And interrogation.

"I wish I could say the same," she says.

"Don't be so hard on yourself." Control's voice is smooth. "You've got every reason to hold your head high."

"I don't know what you're talking about."

"I've followed your career for a long time. Who would have thought you would execute it with such aplomb?"

"I'm not into rhetorical questions."

"You'll miss them when I get to the real ones."

She nods. She's thinking fast. Control has her in a zone-lock. If there are any ways out of here, he's got a hold on them. But she's not ready to have him turn her inside out. She's not going to go down without a fight--

"I expect you to," says Control.

"To what?"


"You can read my mind?"

"I'm inside it already, aren't I?"

"But not all of it."

"That's why we're having this conversation."

"So what if I don't resist?"

"Then I'll have you all the quicker. This isn't about resistance, Claire. This is about the puzzle that's your mind. Which my lady Montrose has charged me with unlocking."

"You're not the first to try."

"I'll settle for being the last. Shall we begin?"

"I thought we already had."

Laughter rises up to swamp her.

* * *


The shuttle's risen past the outermost of the Congreve traffic zones. Maschler's working the controls. The ship lurches as more engines fire. Suddenly the Moon's moving away at speed.

"Express haul," says the Operative.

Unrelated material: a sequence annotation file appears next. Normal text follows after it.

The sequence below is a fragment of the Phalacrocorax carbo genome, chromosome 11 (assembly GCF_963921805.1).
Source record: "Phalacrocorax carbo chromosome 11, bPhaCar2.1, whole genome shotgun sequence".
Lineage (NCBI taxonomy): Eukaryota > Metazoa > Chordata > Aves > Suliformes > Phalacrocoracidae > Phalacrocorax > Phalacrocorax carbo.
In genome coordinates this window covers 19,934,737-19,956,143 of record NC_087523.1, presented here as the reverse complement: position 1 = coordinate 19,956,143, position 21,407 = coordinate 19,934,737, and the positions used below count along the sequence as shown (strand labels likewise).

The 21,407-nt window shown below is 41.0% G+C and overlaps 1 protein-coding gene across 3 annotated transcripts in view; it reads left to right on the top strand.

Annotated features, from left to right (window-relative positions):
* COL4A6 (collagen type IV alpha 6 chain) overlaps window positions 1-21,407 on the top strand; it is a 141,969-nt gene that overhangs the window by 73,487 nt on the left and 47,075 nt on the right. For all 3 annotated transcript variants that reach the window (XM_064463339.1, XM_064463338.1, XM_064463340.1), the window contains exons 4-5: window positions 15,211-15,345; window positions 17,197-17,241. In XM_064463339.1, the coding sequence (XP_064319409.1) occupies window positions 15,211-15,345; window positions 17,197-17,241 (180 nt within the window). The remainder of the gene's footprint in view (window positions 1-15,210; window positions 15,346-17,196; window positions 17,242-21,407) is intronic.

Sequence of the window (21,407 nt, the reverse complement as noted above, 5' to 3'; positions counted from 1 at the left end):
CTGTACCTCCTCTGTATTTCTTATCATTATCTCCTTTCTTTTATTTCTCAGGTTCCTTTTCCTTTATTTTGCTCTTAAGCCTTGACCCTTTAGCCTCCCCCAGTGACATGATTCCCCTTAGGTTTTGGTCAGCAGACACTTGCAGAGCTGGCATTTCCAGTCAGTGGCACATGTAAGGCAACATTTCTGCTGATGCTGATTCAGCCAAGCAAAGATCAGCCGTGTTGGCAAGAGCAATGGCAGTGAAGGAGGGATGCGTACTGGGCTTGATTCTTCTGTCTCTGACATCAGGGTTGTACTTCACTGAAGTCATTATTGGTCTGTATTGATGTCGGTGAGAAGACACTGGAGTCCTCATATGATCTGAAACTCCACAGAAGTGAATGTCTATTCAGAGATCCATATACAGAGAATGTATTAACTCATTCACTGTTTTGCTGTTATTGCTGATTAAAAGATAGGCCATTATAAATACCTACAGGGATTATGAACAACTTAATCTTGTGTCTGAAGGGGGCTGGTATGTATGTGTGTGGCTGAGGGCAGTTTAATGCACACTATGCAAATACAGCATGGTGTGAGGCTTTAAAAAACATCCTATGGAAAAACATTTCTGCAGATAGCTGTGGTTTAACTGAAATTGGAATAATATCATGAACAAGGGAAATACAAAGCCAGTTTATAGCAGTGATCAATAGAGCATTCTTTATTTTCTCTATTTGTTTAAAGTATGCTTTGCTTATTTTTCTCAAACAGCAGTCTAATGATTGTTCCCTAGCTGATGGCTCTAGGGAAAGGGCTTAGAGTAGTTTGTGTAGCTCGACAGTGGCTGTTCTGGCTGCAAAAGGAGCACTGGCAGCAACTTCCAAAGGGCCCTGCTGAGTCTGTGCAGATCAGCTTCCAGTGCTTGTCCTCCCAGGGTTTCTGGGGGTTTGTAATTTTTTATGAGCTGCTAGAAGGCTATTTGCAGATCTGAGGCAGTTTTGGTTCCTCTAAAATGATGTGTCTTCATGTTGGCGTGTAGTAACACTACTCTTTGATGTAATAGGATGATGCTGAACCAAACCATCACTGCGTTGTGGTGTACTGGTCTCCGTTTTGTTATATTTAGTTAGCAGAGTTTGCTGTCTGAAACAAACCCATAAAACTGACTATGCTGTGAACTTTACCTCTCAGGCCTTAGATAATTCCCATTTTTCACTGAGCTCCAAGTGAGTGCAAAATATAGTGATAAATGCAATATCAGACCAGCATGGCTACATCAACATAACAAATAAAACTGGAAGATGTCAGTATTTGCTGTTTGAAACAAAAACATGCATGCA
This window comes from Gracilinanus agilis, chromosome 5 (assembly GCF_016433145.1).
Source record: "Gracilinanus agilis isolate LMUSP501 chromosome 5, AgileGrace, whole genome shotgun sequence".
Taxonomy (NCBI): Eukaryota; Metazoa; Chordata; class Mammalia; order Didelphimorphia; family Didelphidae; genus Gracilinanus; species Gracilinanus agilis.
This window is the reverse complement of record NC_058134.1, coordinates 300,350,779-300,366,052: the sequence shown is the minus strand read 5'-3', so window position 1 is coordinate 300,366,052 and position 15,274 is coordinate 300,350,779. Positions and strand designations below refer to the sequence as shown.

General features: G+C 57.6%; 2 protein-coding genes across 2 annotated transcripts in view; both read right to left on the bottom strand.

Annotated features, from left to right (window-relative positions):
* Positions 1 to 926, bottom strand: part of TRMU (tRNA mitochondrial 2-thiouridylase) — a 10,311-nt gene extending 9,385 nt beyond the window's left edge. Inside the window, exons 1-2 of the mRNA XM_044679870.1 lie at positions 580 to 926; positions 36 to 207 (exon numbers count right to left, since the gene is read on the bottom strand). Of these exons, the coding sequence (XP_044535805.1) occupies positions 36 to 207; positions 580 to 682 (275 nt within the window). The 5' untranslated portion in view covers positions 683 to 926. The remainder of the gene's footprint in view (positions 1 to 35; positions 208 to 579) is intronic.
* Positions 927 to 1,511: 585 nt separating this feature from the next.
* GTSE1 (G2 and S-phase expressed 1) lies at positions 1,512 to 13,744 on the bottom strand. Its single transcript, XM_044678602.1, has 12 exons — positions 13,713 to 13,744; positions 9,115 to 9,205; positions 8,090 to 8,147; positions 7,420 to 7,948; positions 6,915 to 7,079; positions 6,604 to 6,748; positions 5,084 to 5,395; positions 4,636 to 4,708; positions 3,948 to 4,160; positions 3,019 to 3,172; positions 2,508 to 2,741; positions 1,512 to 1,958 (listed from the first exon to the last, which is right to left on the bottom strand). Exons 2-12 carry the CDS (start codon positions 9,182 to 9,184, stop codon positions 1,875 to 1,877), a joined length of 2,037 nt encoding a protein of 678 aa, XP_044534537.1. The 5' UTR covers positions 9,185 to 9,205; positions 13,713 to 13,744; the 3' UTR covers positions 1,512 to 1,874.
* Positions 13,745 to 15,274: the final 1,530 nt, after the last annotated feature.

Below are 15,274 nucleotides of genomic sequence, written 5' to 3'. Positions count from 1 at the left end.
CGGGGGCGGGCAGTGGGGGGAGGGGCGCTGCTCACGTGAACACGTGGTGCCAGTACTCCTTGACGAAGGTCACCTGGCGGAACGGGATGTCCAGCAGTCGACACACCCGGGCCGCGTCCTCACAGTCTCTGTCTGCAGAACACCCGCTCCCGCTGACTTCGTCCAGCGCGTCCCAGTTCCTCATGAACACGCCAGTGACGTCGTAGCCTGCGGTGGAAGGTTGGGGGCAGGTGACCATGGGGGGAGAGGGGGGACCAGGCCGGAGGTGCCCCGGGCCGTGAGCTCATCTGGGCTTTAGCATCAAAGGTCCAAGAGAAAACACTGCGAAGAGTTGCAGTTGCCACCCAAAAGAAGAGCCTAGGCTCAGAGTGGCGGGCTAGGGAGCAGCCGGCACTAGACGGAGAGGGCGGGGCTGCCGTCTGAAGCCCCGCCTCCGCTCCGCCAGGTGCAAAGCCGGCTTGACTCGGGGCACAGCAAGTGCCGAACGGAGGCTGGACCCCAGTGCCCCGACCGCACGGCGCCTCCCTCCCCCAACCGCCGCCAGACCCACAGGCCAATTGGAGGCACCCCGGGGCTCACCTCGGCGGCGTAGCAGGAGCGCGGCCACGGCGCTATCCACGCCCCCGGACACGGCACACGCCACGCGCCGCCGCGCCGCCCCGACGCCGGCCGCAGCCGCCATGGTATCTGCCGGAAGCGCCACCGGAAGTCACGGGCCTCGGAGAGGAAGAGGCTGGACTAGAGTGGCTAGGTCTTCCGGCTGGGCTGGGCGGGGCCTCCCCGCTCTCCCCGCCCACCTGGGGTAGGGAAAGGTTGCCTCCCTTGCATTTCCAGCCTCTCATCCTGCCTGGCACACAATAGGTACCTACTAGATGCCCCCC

"It's still going to take a few hours," says Riley.

"So let's cut to the chase," says Maschler. "Montrose knew what you were up to from the start."

"Did she really."

"For sure."


"Fuck's sake man, you were too good to be true. Praetorian traitor willing to turn over the keys to Harrison's back-door and bag the Manilishi while he was at it?"

"It was true."

"But not the whole story."

"Is it ever?"

"Look at him," says Riley. "Like the cat that ate the canary. I think he still thinks he can beat us."

"Is that true?" asks Maschler. "You still believe that, Carson?"

"I think you guys are getting ahead of yourselves."

"You're the one who's done that. By thinking that the fact that you're Autumn Rain makes you invincible."

"I'm not exactly Autumn Rain--"

"You're not exactly anything," says Riley.

"Neither fish nor fowl," says Maschler. "How does it feel to be a prototype, Carson?"

"Never had much to compare it to," says the Operative.

* * *


"We'll start with some control questions."

"That's fitting," says Haskell.

Control ignores the barb. "With whom am I talking?"